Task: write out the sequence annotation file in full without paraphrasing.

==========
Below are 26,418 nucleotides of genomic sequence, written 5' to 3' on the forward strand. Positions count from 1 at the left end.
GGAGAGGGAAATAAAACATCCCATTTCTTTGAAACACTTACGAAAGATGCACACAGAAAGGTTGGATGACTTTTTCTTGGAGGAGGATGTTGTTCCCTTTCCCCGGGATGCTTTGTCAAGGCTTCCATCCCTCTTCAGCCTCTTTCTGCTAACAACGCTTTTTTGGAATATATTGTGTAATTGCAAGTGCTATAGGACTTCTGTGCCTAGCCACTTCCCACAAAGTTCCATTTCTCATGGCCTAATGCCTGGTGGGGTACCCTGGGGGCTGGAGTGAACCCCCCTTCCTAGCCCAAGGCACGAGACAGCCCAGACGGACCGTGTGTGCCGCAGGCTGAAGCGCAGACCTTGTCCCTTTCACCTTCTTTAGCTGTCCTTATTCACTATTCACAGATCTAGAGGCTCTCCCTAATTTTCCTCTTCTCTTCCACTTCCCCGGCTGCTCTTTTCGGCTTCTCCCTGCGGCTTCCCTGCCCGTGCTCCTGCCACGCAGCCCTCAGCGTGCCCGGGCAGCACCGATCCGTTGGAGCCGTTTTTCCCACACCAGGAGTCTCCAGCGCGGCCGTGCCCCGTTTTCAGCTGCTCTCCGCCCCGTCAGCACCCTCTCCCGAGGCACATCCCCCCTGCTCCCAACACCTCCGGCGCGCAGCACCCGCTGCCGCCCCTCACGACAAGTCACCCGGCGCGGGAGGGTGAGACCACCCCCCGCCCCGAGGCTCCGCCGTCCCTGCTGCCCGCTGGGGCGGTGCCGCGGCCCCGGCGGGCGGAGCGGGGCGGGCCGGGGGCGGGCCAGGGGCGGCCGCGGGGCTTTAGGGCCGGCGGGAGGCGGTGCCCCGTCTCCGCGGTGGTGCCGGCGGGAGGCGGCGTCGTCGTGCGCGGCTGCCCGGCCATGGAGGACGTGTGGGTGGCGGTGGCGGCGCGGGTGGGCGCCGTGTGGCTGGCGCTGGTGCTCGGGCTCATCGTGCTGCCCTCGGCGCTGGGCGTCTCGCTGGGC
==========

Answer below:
Below are 26,418 nucleotides of genomic sequence, written 5' to 3' on the forward strand. Positions count from 1 at the left end.
GGAGAGGGAAATAAAACATCCCATTTCTTTGAAACACTTACGAAAGATGCACACAGAAAGGTTGGATGACTTTTTCTTGGAGGAGGATGTTGTTCCCTTTCCCCGGGATGCTTTGTCAAGGCTTCCATCCCTCTTCAGCCTCTTTCTGCTAACAACGCTTTTTTGGAATATATTGTGTAATTGCAAGTGCTATAGGACTTCTGTGCCTAGCCACTTCCCACAAAGTTCCATTTCTCATGGCCTAATGCCTGGTGGGGTACCCTGGGGGCTGGAGTGAACCCCCCTTCCTAGCCCAAGGCACGAGACAGCCCAGACGGACCGTGTGTGCCGCAGGCTGAAGCGCAGACCTTGTCCCTTTCACCTTCTTTAGCTGTCCTTATTCACTATTCACAGATCTAGAGGCTCTCCCTAATTTTCCTCTTCTCTTCCACTTCCCCGGCTGCTCTTTTCGGCTTCTCCCTGCGGCTTCCCTGCCCGTGCTCCTGCCACGCAGCCCTCAGCGTGCCCGGGCAGCACCGATCCGTTGGAGCCGTTTTTCCCACACCAGGAGTCTCCAGCGCGGCCGTGCCCCGTTTTCAGCTGCTCTCCGCCCCGTCAGCACCCTCTCCCGAGGCACATCCCCCCTGCTCCCAACACCTCCGGCGCGCAGCACCCGCTGCCGCCCCTCACGACAAGTCACCCGGCGCGGGAGGGTGAGACCACCCCCCGCCCCGAGGCTCCGCCGTCCCTGCTGCCCGCTGGGGCGGTGCCGCGGCCCCGGCGGGCGGAGCGGGGCGGGCCGGGGGCGGGCCAGGGGCGGCCGCGGGGCTTTAGGGCCGGCGGGAGGCGGTGCCCCGTCTCCGCGGTGGTGCCGGCGGGAGGCGGCGTCGTCGTGCGCGGCTGCCCGGCCATGGAGGACGTGTGGGTGGCGGTGGCGGCGCGGGTGGGCGCCGTGTGGCTGGCGCTGGTGCTCGGGCTCATCGTGCTGCCCTCGGCGCTGGGCGTCTCGCTGGGC